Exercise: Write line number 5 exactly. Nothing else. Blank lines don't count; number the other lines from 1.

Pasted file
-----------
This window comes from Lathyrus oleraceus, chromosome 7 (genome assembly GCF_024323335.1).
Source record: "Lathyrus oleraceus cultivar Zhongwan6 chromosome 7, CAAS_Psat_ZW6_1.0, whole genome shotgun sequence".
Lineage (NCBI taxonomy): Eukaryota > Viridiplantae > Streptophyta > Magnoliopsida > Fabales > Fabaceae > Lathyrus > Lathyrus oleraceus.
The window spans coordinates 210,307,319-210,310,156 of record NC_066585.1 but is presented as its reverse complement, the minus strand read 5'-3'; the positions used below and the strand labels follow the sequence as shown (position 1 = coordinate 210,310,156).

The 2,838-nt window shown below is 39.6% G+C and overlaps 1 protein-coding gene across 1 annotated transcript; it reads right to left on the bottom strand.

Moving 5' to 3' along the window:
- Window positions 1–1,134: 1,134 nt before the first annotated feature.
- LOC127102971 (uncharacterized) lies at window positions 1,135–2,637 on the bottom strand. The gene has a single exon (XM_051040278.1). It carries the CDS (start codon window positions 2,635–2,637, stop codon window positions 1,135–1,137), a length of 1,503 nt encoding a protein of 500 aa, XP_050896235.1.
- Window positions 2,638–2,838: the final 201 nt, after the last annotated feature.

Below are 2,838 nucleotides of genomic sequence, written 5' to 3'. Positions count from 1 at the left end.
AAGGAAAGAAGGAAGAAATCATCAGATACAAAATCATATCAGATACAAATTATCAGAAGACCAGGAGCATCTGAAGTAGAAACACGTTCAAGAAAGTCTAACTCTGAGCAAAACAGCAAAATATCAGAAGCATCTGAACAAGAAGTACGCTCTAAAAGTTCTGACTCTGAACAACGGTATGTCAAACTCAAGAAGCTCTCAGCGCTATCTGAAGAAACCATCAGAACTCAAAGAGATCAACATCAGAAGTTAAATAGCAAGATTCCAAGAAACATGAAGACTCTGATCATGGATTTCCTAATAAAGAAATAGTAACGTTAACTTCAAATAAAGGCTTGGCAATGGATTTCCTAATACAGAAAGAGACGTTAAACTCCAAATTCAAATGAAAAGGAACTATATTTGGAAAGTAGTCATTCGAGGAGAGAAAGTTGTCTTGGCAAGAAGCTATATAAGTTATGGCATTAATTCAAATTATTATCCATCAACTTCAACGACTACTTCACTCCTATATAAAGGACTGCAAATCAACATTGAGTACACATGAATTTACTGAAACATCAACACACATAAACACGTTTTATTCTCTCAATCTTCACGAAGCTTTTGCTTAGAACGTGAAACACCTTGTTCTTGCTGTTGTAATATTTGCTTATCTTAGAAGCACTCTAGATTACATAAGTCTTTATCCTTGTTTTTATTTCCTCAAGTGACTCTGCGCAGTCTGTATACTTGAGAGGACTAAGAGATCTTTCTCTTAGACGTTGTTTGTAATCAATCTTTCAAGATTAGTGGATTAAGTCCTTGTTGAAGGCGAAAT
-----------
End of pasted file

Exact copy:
The 2,838-nt window shown below is 39.6% G+C and overlaps 1 protein-coding gene across 1 annotated transcript; it reads right to left on the bottom strand.